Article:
Thursday, September 24, 2009

Up,Up,Up to Harrisburg Lake

The New York Times crossword was extra hard today, so when Evelyn called about 11 this morning, she caught me on my third cup of coffee and still in my pajamas. "What are you doing home on such a beautiful day?" she exclaimed, wondering if I'd come join her and another friend named Bonnie for a cranberry-picking paddle on Harrisburg Lake. She sure didn't have to ask twice.

I met Evelyn and Bonnie in Stony Creek, a tiny village 10 miles north of Hadley, and we proceeded another 10 miles or so north and east. I knew we were climbing up and up, for my ears were popping and the stream that our road criss-crossed several times was tearing white-watered downhill. Church-steeple spires of Black Spruce lined the road, and after what seemed a long, long drive through ever remoter boondocks, the paved road turned to dirt and ended right there at the lake. Sun-warmed and still, the water reflected a blue, blue sky and the brilliant autumn colors climbing the mountains surrounding the lake.

Canoes unloaded, we soon were off to circumnavigate the lake.

Harrisburg Lake is very shallow, and at times we had to pole our boats through tight spots among floating mats of water-lily roots and and boggy sphagnum islands strewn with ripe cranberries.

Bonnie spied these tiny Humped Bladderworts (Utricularia gibba) studding a black muddy mat with minute yellow blooms. When I climbed out onto the mat to try to get a photo, the mat promptly sank beneath the water, so I scrambled back into my boat and settled for this not-so-perfect shot.

I found one slightly battered bladderwort bloom close enough to the edge of the mat to take its close-up.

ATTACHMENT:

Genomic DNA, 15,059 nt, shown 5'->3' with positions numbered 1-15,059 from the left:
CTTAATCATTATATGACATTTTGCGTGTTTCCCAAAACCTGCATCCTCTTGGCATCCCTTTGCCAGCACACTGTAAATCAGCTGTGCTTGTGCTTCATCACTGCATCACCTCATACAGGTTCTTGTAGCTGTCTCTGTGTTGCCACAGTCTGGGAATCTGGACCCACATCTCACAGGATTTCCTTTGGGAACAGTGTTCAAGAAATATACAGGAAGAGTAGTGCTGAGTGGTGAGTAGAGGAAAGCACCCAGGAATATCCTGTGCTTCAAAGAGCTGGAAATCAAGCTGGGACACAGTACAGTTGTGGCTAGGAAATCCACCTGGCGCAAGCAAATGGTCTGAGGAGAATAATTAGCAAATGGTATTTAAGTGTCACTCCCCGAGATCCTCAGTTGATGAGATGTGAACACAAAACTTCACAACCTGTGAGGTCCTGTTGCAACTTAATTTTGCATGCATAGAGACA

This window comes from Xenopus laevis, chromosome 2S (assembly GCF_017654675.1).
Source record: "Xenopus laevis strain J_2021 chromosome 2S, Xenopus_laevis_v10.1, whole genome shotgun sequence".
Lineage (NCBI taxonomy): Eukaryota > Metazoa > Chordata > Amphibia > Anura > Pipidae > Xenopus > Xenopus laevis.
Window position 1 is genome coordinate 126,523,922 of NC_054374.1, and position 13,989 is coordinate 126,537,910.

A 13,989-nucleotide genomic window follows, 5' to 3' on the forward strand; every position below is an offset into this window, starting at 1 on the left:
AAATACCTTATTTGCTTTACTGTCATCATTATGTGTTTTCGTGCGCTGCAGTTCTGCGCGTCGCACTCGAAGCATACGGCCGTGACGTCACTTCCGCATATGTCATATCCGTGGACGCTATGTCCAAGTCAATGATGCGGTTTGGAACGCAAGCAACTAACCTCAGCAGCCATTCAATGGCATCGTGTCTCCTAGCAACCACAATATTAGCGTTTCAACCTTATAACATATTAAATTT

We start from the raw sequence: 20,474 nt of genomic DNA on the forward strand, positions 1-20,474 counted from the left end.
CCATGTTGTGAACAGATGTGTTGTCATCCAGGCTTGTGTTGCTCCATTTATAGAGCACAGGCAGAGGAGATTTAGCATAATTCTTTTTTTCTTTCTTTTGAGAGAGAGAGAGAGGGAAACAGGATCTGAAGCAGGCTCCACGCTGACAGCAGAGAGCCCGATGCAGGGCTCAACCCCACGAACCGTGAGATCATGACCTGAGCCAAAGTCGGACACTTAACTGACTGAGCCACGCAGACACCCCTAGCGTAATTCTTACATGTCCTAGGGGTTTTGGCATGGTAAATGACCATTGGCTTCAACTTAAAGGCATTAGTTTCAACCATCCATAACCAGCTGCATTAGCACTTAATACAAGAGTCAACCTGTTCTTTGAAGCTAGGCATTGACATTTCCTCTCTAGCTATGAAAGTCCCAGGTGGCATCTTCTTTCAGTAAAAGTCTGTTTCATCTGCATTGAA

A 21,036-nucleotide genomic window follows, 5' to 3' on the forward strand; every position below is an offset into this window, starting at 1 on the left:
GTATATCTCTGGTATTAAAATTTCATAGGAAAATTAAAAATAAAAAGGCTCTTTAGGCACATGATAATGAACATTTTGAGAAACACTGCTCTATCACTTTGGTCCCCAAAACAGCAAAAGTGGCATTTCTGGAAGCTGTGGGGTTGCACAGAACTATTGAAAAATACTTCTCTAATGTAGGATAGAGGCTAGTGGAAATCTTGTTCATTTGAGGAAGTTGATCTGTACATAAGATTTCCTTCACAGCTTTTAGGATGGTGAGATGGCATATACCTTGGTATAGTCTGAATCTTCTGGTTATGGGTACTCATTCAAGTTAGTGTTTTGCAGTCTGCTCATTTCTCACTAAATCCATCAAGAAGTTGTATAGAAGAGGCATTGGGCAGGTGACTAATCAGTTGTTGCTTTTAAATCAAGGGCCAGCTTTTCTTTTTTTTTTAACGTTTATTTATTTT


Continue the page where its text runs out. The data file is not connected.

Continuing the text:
On another, more sphagnumy mat, we found this Arrow Arum seedhead burrowing its way down into the moss, where it will start a new clump next year.

On another mat, this Bog Lycopodium sprawled across the mud, sharing its turf with Spatulate Sundew and Marsh St. Johnswort.

And under the water, these streaming green water plants waved gracefully in the current. I don't know the Latin name, but I'd give this plant the common name of Mermaid's Hair.

A few Fragrant Water Lily blossoms still floated on the surface, but by this time of year, the lily pads surely rival the flowers for beauty.

By the end of the afternoon, Bonnie and Evelyn had picked bags full of ripe red cranberries. (I didn't bother to pick them since my family doesn't like them and I don't want to eat the amount of sugar it takes to sweeten them up.) The payoff for me -- aside from a gorgeous paddle on a spectacular Adirondack lake with two smart and amusing companions -- was a mind cleared to tackle the rest of that crossword puzzle. One glance, and the answers just fell into place. See what a day outdoors can do for increasing brainpower?


Squirrel said...

Mermaid's Hair...I love it! I agree about the lilly pads, they are beautiful. The oranges and reds of fall rival the summer flowers for sure.

Ellen Rathbone said...

So...did you get a lot of cranberries?

Trillium said...

Exquisite photos and inquisitive writing. What a great combination.
Thanks for visiting me!

Woodswalker said...

Squirrel, Ellen, Trilliium: Thanks for stopping by and taking the time to leave a comment. I wish we could all take a paddle together, since each of you has a unique sensibility and would add to the learning experience. By the way, I added another paragraph about the cranberries.

Squirrel said...

Sound good to me. I've never been up in that neck of the woods. Wouldn't it be fun to travel to National Park Lodges and visit with Nature bloggers along the way! I'll keep playing the lottery.

Trillium said...

I think I've heard that bloggers have conventions. Let's organize a nature bloggers meet up! Different regions could take turns hosting! Gosh, what am I getting myself into!